FG Stops US From Training Nigerian Soldiers

FG Stops US From Training Nigerian Soldiers

The Federal Government has cancelled an agreement it had with the US for American security officials to train a Nigerian Army Battalion, this is according to a statement released on Monday the US Embassy in Abuja.

‎The statement read: "At the request of the Nigerian government, the United States will discontinue its training of a Nigerian Army battalion."

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It was disclosed that two phases of the training had been conducted between April and August 2014, and it provided untrained civilian personnel with basic soldiering skills.

“Based on mutual assessment of the Nigerian Army and US trainers, a third iteration of training was agreed upon with the intent of developing the battalion into a unit with advanced infantry skills.

“We regret premature termination of this training, as it was to be the first in a larger planned project that would have trained additional units with the goal of helping the Nigerian Army build capacity to counter Boko Haram,” the statement added.

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The US government however, stated that it will continue other aspects of the extensive bilateral security relationship, as well as all other assistance programmes with Nigeria.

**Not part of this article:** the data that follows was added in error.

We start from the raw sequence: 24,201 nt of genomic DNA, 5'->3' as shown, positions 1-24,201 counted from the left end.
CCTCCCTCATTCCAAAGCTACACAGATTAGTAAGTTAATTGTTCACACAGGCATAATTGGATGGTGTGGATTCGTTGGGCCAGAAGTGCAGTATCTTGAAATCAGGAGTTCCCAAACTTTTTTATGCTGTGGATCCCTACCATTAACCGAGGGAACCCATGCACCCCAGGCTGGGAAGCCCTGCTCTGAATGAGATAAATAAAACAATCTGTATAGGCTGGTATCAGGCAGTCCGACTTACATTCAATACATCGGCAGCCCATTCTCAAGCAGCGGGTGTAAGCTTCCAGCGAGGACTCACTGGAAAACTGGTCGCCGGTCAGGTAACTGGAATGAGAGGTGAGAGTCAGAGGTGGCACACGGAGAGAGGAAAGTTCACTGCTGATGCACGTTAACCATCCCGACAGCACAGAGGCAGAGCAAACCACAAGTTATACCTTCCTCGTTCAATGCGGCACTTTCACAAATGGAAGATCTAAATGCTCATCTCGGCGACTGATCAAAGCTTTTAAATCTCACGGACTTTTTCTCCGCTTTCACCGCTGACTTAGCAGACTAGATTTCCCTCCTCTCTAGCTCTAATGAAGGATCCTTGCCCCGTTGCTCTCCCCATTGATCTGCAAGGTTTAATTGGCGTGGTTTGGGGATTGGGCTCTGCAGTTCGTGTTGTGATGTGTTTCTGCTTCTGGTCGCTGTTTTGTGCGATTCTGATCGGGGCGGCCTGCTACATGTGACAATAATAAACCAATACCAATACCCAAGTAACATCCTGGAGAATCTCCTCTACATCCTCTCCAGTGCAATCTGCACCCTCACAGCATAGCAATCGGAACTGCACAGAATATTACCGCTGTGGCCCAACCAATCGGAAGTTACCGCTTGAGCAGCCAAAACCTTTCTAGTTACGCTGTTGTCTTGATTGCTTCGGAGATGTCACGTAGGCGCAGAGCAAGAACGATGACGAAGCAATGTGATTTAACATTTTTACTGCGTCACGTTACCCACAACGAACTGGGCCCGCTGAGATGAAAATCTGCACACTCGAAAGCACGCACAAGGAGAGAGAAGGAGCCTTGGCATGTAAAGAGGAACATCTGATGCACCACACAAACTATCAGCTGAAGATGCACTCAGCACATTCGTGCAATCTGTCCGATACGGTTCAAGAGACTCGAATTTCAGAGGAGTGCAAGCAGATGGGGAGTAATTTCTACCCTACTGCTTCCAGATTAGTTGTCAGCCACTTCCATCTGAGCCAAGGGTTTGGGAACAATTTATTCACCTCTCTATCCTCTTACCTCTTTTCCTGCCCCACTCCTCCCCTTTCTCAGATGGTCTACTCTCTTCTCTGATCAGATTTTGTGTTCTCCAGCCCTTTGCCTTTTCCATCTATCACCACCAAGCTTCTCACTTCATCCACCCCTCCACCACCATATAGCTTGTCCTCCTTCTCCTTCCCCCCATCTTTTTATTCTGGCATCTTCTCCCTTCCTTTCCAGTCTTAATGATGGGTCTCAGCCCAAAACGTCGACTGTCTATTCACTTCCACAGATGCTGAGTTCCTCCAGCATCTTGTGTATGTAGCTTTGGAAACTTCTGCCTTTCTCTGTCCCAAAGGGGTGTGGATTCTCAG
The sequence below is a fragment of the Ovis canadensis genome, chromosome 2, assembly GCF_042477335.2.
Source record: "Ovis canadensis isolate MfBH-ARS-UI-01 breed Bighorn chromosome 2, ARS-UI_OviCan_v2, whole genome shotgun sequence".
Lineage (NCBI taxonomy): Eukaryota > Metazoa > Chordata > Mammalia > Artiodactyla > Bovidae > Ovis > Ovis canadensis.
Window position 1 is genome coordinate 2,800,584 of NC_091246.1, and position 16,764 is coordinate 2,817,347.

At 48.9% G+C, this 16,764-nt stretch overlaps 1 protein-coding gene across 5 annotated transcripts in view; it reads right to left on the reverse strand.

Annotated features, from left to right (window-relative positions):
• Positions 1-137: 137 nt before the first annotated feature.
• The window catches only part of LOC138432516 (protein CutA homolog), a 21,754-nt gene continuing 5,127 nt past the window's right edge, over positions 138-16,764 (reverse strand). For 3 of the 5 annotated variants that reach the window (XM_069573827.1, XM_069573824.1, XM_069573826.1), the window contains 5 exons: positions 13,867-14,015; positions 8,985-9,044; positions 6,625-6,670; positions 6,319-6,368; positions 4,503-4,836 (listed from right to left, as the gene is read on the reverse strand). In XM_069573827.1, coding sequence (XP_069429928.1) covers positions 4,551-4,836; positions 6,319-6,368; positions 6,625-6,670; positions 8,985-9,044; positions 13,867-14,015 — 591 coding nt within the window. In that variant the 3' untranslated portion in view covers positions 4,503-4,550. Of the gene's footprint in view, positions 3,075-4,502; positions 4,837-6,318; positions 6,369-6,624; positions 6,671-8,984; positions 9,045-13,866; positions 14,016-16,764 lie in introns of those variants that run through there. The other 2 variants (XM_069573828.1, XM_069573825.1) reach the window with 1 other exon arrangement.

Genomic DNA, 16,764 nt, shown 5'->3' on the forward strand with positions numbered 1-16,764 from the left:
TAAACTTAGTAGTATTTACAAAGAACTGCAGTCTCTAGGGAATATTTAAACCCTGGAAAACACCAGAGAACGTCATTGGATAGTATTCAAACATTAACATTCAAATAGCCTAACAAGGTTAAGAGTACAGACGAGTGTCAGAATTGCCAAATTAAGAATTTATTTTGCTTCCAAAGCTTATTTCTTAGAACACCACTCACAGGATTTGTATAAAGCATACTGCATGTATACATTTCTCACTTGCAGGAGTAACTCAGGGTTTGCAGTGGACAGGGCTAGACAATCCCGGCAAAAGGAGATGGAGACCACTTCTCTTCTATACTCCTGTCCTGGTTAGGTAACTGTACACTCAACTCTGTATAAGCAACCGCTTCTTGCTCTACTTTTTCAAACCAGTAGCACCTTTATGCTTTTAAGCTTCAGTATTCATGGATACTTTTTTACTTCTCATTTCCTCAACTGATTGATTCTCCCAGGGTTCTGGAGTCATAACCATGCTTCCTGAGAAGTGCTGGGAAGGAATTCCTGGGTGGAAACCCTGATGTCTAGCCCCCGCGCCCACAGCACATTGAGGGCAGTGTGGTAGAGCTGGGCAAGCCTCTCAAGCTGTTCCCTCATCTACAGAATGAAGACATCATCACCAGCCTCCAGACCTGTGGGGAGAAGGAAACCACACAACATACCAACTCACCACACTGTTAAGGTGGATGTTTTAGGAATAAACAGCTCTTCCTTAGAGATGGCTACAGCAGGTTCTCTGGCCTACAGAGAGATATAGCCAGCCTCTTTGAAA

This is coming after former Head of State, Yakubu Gowon, said that the US should not been seen as Nigeria’s partner in the fight against the Boko Haram insurgency.

Gowon, in an interview with Punch newspaper published on Sunday, 30 November, 2014, condemned the US for not selling military hardware to Nigeria to fight the Islamist militants who have been wreaking havocs across Nigeria.

The former Head of State, while taking a swipe at the United States on its refusal to sell arms to Nigeria to fight the Islamic group, stated that if the US was truly a diplomatic friend to Nigeria, it should do everything possible to keep the corporate existence of Nigeria.

Except military partnership, two nations are not relating well economically. This is caused by the fact that the US fully suspended buying Nigerian crude oil in July. As a result Nigeria plunged into one of its most severe financial crises as oil price falls to a seven-year low.

And it is still not clear whether the latest decision to suspend the military training relates to previous economic and military incidents between the two countries?

Source: Legit.ng

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